Filed under: History
Bern Oldfield’s first love was bicycle racing. In 1902, someone loaned him a gasoline-powered bicycle to race in Salt Lake City, where he lived at the time. This happenstance event led to a meeting with Henry Ford, who had prepared two unnamed race cars, painted yellow and red, respectively. These were heavily engineered, wooden chassis beasts with no bodywork, running massive 16 liter inline four motors, making somewhere between 70 and 80 horsepower. The crude racers had no rear suspension, no differential, no proper steering wheel to speak of. Ford had raced for himself in a few events, but after some close calls, he felt safer to stick to simply making the cars. He needed someone else with the grit and guts needed to drive his race cars at high speeds, and Ford approached the 24 year old Barney Oldfield as the man for the job. After buying his own train ticket East, Barney arrived in Grosse Point, Michigan to test the cars, and upon seeing the hairy-looking racers for the first time Oldfield admitted to Ford, “I’ve never driven a car.”
In spite of the fact that neither of them would start, and that Oldfield had never driven an automobile, Barney and his new racing partner, Tom Cooper—who had provided the backing for Henry Ford to build the cars in the first place—ended up buying them both for $800 (which had originally cost Ford $5000). This proved to be a very good move for Oldfield and Cooper. After getting mechanical issues sorted out, Oldfield drove the red car, dubbing it “No. 999” after the Empire Express no. 999., a train which set a world speed record of 112.5 mph in 1893, as the first man-made vehicle to exceed 100 mph under its own propulsion.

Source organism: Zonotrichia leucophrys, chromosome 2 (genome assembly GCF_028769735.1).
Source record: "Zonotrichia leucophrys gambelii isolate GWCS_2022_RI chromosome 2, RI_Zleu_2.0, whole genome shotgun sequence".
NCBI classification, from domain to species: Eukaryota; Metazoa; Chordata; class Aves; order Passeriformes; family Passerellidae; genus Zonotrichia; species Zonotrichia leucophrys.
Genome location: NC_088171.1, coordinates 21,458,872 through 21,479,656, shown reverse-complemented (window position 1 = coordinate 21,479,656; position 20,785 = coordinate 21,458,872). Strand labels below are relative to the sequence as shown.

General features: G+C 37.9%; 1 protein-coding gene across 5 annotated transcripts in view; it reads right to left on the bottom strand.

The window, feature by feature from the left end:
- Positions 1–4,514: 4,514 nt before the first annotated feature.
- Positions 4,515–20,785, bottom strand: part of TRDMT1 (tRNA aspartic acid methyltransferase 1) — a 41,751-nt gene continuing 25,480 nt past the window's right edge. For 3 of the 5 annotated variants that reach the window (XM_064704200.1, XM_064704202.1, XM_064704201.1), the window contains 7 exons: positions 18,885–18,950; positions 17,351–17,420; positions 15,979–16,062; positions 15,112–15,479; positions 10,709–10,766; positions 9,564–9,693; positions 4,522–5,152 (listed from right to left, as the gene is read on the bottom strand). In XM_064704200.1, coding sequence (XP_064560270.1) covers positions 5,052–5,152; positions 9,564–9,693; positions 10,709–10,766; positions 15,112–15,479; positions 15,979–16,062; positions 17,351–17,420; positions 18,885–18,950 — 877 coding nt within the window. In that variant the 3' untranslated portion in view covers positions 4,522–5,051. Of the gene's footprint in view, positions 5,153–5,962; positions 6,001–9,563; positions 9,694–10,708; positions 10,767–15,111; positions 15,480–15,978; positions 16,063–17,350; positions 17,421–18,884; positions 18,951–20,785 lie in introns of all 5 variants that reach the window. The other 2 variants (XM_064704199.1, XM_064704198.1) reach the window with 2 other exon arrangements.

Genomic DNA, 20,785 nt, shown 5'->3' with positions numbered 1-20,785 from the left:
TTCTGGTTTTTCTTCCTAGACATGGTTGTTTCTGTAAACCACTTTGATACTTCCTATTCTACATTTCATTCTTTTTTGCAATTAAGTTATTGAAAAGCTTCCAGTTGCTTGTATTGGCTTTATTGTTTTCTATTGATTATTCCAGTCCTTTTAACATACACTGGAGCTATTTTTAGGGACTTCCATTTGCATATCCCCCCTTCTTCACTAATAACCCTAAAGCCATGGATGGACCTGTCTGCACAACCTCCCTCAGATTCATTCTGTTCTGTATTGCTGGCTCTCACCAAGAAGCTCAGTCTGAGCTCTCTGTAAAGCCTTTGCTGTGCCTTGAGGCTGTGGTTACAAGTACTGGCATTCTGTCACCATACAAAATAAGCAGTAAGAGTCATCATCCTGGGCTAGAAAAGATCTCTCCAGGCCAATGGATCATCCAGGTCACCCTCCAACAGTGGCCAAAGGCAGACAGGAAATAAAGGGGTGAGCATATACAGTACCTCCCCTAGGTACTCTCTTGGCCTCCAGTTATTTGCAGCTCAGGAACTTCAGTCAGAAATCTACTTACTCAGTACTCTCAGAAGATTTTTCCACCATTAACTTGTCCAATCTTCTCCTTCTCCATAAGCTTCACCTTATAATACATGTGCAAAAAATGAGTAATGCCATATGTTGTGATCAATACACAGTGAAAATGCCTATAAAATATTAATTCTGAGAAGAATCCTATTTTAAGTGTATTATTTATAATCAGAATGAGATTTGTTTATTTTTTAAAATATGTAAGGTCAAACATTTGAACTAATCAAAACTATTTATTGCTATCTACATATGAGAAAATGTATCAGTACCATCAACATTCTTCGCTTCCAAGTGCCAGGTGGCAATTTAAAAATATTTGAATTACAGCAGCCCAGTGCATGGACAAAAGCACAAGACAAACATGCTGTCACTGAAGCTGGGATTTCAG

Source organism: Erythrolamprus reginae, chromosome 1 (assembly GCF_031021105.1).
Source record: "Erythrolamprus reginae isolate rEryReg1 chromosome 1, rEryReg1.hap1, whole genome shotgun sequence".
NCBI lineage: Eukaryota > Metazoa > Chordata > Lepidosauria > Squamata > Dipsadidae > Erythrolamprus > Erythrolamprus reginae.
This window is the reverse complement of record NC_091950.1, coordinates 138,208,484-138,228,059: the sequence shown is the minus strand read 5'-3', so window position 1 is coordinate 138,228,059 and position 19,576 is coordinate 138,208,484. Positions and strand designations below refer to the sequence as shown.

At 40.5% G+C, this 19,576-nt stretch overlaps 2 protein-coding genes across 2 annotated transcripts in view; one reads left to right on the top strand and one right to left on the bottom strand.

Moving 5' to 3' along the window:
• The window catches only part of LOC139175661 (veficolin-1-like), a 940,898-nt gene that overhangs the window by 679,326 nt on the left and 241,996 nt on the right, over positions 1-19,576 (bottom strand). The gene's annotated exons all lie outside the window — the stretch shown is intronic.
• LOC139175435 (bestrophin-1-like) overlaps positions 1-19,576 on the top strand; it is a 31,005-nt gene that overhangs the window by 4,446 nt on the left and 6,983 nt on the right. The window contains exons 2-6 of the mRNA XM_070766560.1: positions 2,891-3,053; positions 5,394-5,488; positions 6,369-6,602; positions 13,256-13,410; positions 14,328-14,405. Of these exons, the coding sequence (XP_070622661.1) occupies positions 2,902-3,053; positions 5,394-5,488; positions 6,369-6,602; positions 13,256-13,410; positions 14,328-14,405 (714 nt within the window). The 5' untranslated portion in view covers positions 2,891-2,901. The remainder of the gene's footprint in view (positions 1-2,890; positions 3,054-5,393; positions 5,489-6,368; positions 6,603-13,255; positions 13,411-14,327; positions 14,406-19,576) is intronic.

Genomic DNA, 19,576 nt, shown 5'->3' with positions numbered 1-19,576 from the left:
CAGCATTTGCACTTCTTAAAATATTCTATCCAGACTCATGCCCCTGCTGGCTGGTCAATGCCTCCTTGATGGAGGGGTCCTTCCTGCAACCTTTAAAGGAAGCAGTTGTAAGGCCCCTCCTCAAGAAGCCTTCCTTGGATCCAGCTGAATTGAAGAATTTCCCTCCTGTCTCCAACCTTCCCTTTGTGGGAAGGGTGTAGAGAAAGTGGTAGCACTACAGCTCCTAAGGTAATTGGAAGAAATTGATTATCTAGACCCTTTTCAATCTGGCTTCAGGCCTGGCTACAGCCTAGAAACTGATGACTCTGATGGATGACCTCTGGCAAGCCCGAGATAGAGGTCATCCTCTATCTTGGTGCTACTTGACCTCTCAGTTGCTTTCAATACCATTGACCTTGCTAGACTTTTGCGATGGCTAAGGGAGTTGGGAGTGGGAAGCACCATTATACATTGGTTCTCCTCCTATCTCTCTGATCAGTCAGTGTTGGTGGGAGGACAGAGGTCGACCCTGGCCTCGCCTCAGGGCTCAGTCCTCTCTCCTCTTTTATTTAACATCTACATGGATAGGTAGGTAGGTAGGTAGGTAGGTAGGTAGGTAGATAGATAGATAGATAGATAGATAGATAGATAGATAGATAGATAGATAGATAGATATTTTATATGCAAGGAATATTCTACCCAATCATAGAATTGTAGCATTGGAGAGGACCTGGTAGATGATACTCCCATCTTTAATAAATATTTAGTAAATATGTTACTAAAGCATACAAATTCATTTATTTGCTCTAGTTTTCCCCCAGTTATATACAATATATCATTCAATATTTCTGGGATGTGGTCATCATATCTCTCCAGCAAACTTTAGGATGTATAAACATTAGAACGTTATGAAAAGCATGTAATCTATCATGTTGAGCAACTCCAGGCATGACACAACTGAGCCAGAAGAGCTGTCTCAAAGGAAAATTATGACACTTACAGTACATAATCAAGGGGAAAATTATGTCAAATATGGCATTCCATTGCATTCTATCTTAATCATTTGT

In Barney’s October 1902 debut, a five-mile race known as the Manufacturers’ Challenge Cup, he and the 999 deftly beat defending champion Alexander Winton by an embarrassing half mile margin.(Keep in mind at this point it was the very first time Oldfield had actually raced a car against anyone!) His technique was to slid through the corners like a motorcycle flat tracker, instead of braking then accelerating through. It was a great victory for Ford engineering, and both Barney Oldfield and Henry Ford became household names from the victory. The next year, Henry started production on the legendary Model T and the now-famous assembly line used to build it. Barney went on to break numerous (legal and illegal) racing records, testing and driving various racers (not to mention the Golden Submarine), becoming an actor, and endorsing various products.
The rest is history.